S. Korea, Australia Among Five to Join Security Council
South Korea and Australia were elected to two-year terms on the United Nations Security Council, strengthening the hand of the U.S. with two Pacific allies as it faces tensions with China and North Korea.
Argentina, Rwanda and Luxembourg also were elected yesterday to fill seats on the 15-member Council, the highest decision-making body of the world organization. Bhutan, Cambodia and Finland ran and failed to get enough votes from the UN’s 193 members to win any of the five contested seats.
“Australia and South Korea may be able to act as bridges for more effective diplomacy with the Chinese, and if you have a crisis on the Korean peninsula they will almost certainly line up with the U.S.,” Richard Gowan, associate director at New York University’s Center on International Cooperation said in an interview. Still, he said, if the U.S. and China have a security showdown, Australia and South Korea may find themselves in an uncomfortable situation.
China is Australia’s top trading partner as its demand for iron ore and coal spurs a resources boom. The U.S. is boosting its military presence in the Asia-Pacific region as China’s power grows and is deploying as many as 2,500 Marines in the northern Australian city of Darwin.
Australia will “play a constructive role across the breadth of the Council’s peace and security agenda,” Prime Minister Julia Gillard said in an e-mailed statement today. The nation’s priorities will include Afghanistan, Syria, Iran and North Korea, and ensuring the effectiveness of sanctions regimes, she said.
South Korea now has “considerable deterrence” against North Korea by being able to directly participate in Security Council discussions, Foreign Minister Kim Sung Hwan said today in Seoul. Kim Jong Un’s regime has shown no signs of submitting to international calls to abandon its nuclear weapons program despite UN sanctions weighing on its impoverished economy.
Rwanda has been accused by UN rapporteurs of backing a violent ethnic militia, the M23, in the neighboring Democratic Republic of the Congo, and Argentina earlier this year stepped up a public campaign to regain control of the Falkland Islands, a British overseas territory that it unsuccessfully invaded in 1982.
Before voting began yesterday, a Congolese diplomat objected publicly to Rwanda’s candidacy, accusing it of harboring war criminals.
Power in the Security Council, whose support is needed for the strongest UN actions, such as economic sanctions and armed interventions, rests with the five permanent members, known as the P-5: China, France, the U.K., Russia and the U.S. Each has the power to veto Security Council resolutions, which are legally binding on all UN member states.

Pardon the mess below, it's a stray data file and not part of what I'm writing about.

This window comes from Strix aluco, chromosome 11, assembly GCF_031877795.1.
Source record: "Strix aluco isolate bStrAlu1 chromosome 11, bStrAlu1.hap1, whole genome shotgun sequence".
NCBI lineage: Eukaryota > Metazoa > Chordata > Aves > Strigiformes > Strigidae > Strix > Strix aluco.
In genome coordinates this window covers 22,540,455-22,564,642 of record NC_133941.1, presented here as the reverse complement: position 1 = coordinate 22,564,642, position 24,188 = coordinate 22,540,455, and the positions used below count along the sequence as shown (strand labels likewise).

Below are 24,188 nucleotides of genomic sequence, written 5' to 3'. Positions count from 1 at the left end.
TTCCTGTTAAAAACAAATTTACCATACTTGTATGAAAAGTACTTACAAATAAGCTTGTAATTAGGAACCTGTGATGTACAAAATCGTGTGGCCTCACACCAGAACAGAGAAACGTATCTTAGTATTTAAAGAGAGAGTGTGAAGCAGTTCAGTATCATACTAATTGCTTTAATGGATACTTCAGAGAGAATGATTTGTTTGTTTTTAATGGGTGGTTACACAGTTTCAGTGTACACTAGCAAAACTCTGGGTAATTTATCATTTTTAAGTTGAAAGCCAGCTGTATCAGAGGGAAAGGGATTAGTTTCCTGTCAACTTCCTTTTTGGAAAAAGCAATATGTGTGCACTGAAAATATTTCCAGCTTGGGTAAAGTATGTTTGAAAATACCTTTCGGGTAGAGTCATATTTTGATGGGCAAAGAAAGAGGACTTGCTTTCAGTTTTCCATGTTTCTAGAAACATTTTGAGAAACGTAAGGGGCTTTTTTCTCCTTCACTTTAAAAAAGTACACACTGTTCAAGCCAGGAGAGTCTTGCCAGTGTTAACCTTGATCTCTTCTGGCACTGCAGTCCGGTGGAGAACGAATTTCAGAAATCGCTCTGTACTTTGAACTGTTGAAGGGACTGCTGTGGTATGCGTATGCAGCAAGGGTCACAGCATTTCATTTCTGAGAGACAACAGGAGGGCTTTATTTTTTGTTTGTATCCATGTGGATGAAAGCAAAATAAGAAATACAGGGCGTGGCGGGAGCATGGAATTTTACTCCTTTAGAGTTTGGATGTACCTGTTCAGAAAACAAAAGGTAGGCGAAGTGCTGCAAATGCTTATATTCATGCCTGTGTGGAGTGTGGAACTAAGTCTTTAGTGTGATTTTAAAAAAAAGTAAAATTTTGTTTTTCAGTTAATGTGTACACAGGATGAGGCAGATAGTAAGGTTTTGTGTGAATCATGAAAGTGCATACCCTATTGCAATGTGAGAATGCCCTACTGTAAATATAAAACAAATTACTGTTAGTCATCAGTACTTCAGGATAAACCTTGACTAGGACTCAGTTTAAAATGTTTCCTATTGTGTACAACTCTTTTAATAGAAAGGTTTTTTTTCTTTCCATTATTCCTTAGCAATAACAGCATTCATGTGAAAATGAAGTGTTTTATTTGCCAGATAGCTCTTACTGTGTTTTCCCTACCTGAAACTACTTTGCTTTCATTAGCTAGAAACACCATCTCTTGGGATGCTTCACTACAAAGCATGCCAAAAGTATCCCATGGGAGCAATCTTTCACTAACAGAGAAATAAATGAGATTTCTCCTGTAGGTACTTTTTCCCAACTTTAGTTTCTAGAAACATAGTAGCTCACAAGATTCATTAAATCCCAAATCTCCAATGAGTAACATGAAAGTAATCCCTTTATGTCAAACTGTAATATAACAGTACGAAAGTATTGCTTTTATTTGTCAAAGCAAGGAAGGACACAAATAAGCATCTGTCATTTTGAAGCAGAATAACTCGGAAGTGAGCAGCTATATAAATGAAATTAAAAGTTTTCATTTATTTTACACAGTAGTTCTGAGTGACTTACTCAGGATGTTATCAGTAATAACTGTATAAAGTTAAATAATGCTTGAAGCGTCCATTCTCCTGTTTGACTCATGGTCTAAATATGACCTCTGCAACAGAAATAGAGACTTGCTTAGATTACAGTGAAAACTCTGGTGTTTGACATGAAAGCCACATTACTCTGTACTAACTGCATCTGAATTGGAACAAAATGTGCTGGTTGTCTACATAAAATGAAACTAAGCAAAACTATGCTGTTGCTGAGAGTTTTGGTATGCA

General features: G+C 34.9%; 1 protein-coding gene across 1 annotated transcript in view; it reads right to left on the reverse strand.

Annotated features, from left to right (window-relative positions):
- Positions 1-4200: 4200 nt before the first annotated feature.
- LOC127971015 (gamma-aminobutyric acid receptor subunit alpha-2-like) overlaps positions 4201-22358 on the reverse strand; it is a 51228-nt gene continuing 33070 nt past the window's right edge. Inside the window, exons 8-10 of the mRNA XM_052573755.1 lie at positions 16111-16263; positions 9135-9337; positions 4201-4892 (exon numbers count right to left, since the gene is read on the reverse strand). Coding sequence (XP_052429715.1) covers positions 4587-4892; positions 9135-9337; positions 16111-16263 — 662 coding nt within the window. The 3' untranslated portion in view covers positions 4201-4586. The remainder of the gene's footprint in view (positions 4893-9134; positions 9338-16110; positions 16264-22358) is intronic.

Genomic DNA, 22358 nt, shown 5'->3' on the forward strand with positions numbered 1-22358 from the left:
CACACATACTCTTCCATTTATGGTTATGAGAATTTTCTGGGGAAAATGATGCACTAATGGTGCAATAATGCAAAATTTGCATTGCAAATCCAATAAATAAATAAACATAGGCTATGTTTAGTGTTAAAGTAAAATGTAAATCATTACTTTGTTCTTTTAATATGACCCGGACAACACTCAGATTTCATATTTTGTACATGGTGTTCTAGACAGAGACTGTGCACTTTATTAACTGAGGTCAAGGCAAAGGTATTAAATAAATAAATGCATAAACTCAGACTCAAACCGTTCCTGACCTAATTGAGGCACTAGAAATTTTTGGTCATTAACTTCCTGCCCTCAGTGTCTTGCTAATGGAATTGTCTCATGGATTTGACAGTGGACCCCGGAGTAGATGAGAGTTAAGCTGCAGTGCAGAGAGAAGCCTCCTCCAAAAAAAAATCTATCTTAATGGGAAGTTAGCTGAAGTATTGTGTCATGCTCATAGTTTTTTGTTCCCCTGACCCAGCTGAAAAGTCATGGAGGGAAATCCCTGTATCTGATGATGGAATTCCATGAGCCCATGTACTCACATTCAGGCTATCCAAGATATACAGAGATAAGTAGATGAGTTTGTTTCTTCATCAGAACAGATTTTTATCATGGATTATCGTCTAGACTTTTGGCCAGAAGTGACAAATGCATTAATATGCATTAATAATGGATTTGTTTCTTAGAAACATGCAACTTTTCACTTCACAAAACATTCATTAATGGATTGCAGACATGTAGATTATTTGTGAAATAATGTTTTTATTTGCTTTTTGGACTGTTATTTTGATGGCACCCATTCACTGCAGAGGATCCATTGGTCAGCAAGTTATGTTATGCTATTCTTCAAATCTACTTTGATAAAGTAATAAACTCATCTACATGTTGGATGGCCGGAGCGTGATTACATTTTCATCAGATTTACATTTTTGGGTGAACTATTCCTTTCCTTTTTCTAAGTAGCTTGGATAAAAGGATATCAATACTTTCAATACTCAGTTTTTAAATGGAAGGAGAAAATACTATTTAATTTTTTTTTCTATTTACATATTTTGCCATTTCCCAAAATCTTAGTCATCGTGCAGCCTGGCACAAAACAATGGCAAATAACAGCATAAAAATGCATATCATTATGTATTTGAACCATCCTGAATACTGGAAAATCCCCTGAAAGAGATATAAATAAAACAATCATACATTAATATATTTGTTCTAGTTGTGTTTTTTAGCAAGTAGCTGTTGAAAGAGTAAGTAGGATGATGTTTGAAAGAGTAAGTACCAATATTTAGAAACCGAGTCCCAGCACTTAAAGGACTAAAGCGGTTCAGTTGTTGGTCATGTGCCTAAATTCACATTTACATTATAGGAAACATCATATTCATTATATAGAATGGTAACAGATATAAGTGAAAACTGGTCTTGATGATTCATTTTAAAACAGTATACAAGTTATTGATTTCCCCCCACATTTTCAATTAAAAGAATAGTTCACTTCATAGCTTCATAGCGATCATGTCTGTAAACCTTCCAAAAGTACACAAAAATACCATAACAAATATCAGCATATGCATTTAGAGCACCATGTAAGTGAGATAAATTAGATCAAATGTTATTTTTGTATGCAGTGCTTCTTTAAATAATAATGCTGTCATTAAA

The rotating members can approve or reject other Security Council decisions, and are often relied on by the P-5 to build consensus with other member states and to help resolve regional issues.
Terms expire at the end of next year for five other rotating members of the Council: Azerbaijan, Guatemala, Morocco, Pakistan and Togo.
The impending departure from the council of Germany, India and South Africa will remove three countries contending for permanent seats on the Council if it ever were to expand, said Karl Inderfurth, a senior adviser at the Center for Strategic and International Studies in Washington and a former deputy U.S. representative to the Security Council under President Bill Clinton.
“In that sense, you are losing some important voices,” Inderfurth said in an interview, although none of the three had managed to make the case that their influence would strengthen the council.
Germany voted against authorizing the NATO-led intervention in Libya that stopped Muammar Qaddafi’s forces from bombing their own people, and India and South Africa stalled for months on taking action against the war Syrian president Bashar al- Assad is waging on his own people, Inderfurth said.
“The P-5 were unsettled by the presence of so many other big powers in the council,” said Gowan. Even with the tensions among the P-5, particularly Russia and China’s steadfast opposition to imposing sanctions on Iran and Syria, they have worked together to restore their hold on the council’s agenda, he said.
“The idea two years ago was that the presence of big guys on the council would make a difference, and that proved to be wrong,” Gowan said. “Even the really big differences over Syria haven’t stopped the U.S., China and Russia from working together to make sure they rule the roost at the UN.”
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